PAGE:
P.O. Tyson Minier will begin the K9 academy with Tacoma on December 30, 2019. He is scheduled to graduate on January 31, 2020. The unit will then return to Williamsport and go through additional training with maintenance trainer, Timothy Karchnak, of the Muddy River K9 training company. Karchnak currently trains the K9 Unit for the Hughesville Police Department. He will evaluate the status of the first unit upon graduation and ensure its readiness for release to full-duty. Once the team is certified for street-use, P.O. Minier will deploy on-duty with Tacoma.

Long-term, the program aims to establish a WBP K9 Unit comprised of three separate teams – (1) Dual-purpose drug dog team assigned to the Night Watch (3:45 p.m. to 11:45 p.m.), (2) Dual-purpose drug dog team assigned to the Morning Watch (11:45 p.m. to 7:45 a.m.), and (3) Dual-purpose explosives (bomb) dog team assigned to Day Watch (7:45 a.m. to 3:45 p.m.). These teams would represent what the WBP once had: 24 hours of K9 Unit coverage. Both evening shifts will have the capability of drug searches along with patrol work. A capability especially vital in this modern era involving the increased presence of Heroin and Fentanyl.

According to Chief Hagan, a bomb dog team will allow the Bureau to properly respond to the ever-increasing need to search for firearms and explosives during bomb-threats and weapons-related criminal investigations, including shootings and homicides. The immediate presence of these capabilities will not only insure the quick apprehension of some fleeing suspects who might not otherwise be caught, but will also create a safer environment for citizens and officers.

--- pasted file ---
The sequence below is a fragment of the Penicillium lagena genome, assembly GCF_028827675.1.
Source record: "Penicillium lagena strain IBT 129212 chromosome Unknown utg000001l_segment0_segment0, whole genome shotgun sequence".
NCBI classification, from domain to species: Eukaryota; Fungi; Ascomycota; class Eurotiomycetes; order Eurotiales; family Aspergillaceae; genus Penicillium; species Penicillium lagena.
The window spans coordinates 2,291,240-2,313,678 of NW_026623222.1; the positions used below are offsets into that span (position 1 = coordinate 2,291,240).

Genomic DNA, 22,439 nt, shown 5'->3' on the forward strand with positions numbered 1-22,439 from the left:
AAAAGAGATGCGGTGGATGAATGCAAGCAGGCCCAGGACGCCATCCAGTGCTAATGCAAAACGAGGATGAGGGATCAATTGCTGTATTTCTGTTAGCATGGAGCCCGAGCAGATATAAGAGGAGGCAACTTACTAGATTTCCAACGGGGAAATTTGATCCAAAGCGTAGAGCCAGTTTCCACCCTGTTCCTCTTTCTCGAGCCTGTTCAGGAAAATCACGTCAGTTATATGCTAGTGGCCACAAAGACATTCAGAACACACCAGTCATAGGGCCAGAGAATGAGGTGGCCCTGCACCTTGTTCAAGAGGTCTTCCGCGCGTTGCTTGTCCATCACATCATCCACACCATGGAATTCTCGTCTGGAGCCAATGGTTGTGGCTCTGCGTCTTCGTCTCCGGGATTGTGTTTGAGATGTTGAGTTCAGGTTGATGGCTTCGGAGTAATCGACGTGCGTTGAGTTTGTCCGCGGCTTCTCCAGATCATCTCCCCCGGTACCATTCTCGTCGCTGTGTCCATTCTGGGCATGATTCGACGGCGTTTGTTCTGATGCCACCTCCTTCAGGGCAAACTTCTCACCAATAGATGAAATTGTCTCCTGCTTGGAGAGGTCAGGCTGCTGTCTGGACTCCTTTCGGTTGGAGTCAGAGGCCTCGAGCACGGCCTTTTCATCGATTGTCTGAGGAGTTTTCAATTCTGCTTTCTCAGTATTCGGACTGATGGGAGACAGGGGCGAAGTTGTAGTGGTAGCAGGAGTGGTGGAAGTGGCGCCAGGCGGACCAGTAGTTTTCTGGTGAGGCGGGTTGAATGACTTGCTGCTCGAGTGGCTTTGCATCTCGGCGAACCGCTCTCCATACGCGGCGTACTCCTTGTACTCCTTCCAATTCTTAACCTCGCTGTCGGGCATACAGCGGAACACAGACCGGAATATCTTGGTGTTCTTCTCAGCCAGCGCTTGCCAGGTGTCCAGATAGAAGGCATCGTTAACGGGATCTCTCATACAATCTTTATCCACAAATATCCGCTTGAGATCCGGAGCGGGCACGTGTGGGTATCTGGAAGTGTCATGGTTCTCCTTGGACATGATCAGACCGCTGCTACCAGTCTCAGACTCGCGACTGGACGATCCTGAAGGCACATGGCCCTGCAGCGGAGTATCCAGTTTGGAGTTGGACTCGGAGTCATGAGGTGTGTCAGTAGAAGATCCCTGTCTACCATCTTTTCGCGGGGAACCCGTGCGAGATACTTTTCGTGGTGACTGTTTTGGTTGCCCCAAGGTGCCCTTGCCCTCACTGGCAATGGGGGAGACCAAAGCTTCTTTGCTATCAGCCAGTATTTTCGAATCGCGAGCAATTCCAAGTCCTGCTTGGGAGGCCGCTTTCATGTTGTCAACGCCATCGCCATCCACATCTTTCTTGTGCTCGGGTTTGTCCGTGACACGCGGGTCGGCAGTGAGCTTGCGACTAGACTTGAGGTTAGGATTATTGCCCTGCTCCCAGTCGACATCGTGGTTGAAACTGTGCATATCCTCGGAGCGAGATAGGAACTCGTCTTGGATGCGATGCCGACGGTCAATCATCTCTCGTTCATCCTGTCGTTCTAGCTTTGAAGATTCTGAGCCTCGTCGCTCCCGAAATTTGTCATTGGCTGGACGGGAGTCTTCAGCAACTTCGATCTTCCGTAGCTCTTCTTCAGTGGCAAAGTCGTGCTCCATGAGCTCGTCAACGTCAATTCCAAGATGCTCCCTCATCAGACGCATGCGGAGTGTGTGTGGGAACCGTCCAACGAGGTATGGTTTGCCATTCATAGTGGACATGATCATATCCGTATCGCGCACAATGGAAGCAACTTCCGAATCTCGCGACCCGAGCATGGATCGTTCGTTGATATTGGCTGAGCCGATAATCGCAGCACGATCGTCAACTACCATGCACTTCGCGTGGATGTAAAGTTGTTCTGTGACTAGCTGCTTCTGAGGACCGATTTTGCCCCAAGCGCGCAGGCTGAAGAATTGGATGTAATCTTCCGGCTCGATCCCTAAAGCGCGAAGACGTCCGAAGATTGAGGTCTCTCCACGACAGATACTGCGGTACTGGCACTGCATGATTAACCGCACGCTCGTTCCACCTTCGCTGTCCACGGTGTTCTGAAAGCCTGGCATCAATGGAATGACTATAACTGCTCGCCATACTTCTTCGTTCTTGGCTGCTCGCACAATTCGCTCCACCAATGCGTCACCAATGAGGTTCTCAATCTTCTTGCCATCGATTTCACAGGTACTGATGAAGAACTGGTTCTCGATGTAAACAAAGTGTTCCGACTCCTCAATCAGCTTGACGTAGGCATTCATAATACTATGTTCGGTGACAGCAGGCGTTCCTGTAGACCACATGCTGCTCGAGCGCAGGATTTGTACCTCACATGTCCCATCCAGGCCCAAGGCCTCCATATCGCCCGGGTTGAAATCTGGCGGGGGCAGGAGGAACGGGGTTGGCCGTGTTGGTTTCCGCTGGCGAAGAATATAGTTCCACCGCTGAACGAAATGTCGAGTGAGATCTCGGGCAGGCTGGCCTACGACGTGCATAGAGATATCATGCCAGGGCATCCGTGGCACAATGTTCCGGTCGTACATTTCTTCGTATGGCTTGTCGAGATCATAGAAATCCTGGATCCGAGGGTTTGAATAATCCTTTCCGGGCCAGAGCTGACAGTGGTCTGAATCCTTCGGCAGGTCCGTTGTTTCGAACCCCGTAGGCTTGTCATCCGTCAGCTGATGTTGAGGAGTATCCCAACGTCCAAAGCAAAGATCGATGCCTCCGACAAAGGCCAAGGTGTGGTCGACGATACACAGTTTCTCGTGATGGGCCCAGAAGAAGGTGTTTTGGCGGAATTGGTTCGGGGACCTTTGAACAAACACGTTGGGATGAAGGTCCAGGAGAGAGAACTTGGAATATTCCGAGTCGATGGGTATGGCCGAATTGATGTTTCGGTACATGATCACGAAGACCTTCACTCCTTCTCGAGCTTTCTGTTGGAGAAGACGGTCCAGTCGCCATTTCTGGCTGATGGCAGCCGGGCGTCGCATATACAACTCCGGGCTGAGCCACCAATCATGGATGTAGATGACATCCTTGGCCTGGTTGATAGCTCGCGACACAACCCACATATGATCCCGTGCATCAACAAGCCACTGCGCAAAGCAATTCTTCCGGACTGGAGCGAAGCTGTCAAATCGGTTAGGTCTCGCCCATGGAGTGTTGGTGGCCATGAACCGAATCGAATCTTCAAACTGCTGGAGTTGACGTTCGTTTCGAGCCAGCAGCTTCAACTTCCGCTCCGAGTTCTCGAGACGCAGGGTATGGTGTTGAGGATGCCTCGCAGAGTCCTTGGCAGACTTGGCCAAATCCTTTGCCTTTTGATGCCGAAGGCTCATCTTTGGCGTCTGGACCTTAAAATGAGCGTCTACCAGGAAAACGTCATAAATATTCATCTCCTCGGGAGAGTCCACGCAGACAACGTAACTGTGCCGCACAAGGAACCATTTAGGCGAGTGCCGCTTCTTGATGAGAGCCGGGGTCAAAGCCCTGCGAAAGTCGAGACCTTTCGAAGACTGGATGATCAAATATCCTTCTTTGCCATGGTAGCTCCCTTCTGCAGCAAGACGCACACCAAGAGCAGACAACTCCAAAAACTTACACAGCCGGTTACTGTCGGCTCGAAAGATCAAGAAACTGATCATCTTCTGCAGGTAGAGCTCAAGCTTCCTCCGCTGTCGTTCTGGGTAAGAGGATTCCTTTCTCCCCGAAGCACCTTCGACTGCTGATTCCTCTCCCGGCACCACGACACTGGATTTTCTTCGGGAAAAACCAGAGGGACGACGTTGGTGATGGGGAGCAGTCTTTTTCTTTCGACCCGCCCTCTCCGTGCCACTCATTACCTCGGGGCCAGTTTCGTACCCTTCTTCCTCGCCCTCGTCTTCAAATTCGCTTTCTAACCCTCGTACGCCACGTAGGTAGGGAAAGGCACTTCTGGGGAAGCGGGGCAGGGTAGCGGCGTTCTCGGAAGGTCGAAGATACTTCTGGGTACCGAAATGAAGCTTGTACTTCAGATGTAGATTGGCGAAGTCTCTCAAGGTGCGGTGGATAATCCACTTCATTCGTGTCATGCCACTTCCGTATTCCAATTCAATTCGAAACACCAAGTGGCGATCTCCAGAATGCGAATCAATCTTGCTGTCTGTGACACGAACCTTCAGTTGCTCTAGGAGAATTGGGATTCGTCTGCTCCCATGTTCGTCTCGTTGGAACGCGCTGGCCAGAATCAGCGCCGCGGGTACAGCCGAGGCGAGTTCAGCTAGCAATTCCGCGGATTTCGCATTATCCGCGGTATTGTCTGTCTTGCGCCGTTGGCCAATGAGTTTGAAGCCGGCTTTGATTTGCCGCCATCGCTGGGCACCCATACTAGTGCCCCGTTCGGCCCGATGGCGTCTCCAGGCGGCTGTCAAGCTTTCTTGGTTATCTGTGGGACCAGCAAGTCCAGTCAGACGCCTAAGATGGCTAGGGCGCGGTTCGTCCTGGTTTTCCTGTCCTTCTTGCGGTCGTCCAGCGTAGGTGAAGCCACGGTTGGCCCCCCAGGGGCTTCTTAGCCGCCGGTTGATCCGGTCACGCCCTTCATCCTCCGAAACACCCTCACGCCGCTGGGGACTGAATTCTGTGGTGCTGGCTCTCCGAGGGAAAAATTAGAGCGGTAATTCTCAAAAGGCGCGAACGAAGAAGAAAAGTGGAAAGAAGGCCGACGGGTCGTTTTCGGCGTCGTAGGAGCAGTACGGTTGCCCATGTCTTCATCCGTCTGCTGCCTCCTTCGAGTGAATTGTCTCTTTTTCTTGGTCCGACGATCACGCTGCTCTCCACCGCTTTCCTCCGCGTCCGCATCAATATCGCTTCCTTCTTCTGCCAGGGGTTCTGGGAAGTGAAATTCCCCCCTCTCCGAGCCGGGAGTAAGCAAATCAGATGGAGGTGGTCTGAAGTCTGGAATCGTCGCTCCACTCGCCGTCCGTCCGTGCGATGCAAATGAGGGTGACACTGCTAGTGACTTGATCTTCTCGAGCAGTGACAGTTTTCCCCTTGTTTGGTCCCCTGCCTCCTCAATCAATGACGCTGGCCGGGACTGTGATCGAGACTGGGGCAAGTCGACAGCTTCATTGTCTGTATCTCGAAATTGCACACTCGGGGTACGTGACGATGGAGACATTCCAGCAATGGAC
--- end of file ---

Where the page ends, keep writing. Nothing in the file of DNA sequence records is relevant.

“As we did in the past, as Hughesville PD does now, and South Williamsport PD did until recently, when another agency requests assistance through County Communications, a call is then made to the agency with that capability. Under the Municipal Police Officers Jurisdictional Act, this sort of request, if approved, is legal and acceptable. The WBP K9 Unit would be available to assist other nearby agencies based upon the need and request,” said Chief Hagan.

When asked for additional comment, Chief Hagan replied, “The Williamsport Bureau of Police would like to thank Mr. Ciocca and Ciocca Dealerships for their generous donation that has made this program possible. We would also like to thank Councilwoman Bonnie Katz and Peter DiBartolomeo for their leadership and vision in their pursuit to restart this program. Their efforts will inevitably save human life. In addition, the Williamsport Bureau of Police would also like to thank all members of the media who have shown such an interest in this program.”

People or companies that are interested in donating to the police K9 program should go to the Williamsport Bureau of Police Facebook page and look at the press release posted on November 1st. They will find a fundraising letter from Chief Hagan to the public with details about the program, and a K9 Unit donation form that should be filled out and sent in with a check (follow instructions on the form). In the memo donators are encouraged to donate to the WBP Canine (K9) Unit. When requests are any more specific, it limits what the funds can be used for and the money may not be usable for some time depending on the needs of the team.